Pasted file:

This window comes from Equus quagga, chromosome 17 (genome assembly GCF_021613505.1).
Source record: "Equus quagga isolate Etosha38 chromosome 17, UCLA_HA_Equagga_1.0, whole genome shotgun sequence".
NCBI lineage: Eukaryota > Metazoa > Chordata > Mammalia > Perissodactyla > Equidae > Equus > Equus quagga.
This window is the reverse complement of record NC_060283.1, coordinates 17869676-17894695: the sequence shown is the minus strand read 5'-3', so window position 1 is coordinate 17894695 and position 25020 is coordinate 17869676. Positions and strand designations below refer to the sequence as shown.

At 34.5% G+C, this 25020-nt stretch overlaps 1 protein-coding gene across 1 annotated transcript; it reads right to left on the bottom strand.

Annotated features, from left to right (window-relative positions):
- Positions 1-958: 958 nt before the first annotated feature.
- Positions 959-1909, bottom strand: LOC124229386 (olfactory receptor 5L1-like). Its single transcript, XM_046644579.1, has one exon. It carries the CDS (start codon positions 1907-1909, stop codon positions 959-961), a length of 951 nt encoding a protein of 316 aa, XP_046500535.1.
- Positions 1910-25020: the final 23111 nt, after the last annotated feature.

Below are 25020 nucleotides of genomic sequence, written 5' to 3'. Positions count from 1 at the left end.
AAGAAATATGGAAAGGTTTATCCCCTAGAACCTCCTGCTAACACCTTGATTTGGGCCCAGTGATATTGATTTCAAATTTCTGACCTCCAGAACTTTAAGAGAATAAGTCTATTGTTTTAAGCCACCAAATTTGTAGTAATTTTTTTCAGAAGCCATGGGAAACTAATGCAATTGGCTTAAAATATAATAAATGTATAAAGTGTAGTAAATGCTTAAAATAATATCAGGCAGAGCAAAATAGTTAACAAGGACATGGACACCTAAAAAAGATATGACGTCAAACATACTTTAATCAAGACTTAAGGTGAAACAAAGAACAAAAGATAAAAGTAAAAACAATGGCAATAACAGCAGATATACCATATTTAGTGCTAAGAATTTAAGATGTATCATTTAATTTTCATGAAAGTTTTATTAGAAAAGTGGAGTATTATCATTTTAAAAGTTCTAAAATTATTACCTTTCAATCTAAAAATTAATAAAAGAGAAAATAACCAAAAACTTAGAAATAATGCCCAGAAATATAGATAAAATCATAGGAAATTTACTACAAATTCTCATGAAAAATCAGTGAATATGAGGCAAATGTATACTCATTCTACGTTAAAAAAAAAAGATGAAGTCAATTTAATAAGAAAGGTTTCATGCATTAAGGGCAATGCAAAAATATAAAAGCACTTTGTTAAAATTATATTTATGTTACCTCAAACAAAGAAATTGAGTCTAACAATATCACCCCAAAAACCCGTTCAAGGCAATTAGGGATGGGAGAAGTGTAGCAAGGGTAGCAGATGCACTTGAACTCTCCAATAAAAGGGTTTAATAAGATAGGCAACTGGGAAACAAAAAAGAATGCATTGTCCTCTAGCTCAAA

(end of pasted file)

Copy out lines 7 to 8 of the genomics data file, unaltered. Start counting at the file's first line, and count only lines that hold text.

- Positions 1-958: 958 nt before the first annotated feature.
- Positions 959-1909, bottom strand: LOC124229386 (olfactory receptor 5L1-like). Its single transcript, XM_046644579.1, has one exon. It carries the CDS (start codon positions 1907-1909, stop codon positions 959-961), a length of 951 nt encoding a protein of 316 aa, XP_046500535.1.